Every once in a while I feel despair over the fate of the planet. If you’ve been following climate science, you know what I mean: the sense that we’re hurtling toward catastrophe but nobody wants to hear about it or do anything to avert it.
And here’s the thing: I’m not engaging in hyperbole. These days, dire warnings aren’t the delusional raving of cranks. They’re what come out of the most widely respected climate models, devised by the leading researchers. The prognosis for the planet has gotten much, much worse in just the last few years.
What’s driving this new pessimism? Partly it’s the fact that some predicted changes, like a decline in Arctic Sea ice, are happening much faster than expected. Partly it’s growing evidence that feedback loops amplifying the effects of man-made greenhouse gas emissions are stronger than previously realized. For example, it has long been understood that global warming will cause the tundra to thaw, releasing carbon dioxide, which will cause even more warming, but new research shows far more carbon dioxide locked in the permafrost than previously thought, which means a much bigger feedback effect.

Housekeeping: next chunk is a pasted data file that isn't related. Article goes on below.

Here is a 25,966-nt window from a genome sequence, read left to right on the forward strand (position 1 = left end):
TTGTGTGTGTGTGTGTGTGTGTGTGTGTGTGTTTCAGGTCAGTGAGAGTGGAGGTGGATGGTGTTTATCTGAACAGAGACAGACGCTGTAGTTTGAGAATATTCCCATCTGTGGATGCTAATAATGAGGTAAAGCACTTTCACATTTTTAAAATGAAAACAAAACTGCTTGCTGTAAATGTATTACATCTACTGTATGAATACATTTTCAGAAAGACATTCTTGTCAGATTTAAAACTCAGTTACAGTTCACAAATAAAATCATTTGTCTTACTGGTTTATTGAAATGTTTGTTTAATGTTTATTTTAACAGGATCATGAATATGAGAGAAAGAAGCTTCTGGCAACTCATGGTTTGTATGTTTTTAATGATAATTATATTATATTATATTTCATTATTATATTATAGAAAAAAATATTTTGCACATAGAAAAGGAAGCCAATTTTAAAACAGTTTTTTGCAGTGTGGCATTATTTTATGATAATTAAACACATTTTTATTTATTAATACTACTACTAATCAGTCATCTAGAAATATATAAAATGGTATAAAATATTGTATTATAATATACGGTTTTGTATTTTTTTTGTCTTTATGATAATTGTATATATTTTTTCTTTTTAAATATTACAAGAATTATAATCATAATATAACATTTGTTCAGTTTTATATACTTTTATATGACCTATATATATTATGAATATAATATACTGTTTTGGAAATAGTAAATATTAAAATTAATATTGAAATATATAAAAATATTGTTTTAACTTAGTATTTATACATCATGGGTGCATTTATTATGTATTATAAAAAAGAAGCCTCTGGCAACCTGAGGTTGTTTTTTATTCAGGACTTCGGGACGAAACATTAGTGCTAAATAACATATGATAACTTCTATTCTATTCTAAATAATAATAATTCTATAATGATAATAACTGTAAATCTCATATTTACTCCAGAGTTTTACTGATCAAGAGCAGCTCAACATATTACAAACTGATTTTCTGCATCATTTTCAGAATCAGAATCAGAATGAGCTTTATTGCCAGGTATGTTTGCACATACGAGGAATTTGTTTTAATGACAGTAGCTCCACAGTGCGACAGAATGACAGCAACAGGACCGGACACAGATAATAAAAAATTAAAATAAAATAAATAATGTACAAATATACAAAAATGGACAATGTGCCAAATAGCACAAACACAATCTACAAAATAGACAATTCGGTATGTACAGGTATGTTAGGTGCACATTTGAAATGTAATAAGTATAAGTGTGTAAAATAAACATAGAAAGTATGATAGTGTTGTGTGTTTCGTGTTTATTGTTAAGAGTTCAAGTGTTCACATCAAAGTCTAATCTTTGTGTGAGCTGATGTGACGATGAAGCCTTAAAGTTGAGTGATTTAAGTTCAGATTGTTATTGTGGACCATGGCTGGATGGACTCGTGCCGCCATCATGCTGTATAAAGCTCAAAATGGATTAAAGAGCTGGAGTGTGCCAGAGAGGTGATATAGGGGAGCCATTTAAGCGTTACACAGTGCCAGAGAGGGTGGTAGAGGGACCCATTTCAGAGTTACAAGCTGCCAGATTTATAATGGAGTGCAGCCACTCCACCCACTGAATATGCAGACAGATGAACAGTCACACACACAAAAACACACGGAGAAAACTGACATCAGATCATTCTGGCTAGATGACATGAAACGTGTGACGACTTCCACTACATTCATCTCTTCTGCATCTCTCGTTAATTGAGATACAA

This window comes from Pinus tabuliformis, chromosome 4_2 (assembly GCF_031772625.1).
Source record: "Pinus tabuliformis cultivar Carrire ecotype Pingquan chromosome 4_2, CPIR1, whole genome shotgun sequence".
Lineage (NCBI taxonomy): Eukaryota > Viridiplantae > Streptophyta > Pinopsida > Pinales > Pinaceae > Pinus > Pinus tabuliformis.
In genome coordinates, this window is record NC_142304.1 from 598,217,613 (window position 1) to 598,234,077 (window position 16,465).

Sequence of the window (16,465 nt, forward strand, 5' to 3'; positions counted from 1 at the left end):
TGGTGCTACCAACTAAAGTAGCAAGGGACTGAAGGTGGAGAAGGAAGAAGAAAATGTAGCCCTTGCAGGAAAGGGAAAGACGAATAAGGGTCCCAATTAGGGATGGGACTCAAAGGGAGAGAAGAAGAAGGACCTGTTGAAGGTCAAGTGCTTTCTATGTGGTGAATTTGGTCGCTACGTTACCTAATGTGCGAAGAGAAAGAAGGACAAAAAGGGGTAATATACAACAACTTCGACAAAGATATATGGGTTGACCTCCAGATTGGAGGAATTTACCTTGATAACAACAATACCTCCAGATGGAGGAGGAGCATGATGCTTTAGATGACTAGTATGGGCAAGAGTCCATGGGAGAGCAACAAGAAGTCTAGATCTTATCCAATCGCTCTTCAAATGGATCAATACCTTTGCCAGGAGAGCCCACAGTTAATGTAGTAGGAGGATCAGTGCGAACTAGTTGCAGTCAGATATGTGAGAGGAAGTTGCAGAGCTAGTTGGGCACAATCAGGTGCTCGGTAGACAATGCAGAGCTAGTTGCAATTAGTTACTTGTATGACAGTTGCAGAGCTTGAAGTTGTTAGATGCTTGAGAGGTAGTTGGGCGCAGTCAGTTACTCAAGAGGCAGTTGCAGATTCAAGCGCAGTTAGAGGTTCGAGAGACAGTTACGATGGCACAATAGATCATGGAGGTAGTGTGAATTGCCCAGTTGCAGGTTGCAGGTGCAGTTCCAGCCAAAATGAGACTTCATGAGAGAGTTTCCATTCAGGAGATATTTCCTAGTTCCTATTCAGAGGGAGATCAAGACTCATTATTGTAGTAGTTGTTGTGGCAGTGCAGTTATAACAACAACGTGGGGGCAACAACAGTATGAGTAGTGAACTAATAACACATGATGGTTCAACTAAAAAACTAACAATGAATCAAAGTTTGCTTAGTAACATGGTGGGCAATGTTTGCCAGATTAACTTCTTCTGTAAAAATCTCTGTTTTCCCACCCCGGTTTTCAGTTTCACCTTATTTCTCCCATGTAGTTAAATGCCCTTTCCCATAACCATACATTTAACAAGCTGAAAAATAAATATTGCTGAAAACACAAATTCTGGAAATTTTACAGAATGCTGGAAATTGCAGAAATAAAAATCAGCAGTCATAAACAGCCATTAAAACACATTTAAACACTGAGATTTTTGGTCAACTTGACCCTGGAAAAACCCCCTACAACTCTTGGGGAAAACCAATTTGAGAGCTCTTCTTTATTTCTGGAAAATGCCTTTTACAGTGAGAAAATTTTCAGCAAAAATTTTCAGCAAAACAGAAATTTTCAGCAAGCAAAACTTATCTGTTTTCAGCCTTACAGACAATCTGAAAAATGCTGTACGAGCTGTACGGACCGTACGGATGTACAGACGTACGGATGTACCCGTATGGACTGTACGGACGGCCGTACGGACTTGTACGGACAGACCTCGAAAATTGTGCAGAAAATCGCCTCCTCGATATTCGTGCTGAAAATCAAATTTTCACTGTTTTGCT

The result of all this is that climate scientists have, en masse, become Cassandras — gifted with the ability to prophesy future disasters, but cursed with the inability to get anyone to believe them.
And we’re not just talking about disasters in the distant future, either. The really big rise in global temperature probably won’t take place until the second half of this century, but there will be plenty of damage long before then.
For example, one 2007 paper in the journal Science is titled “Model Projections of an Imminent Transition to a More Arid Climate in Southwestern North America” — yes, “imminent” — and reports “a broad consensus among climate models” that a permanent drought, bringing Dust Bowl-type conditions, “will become the new climatology of the American Southwest within a time frame of years to decades.”
So if you live in, say, Los Angeles, and liked those pictures of red skies and choking dust in Sydney, Australia, last week, no need to travel. They’ll be coming your way in the not-too-distant future.
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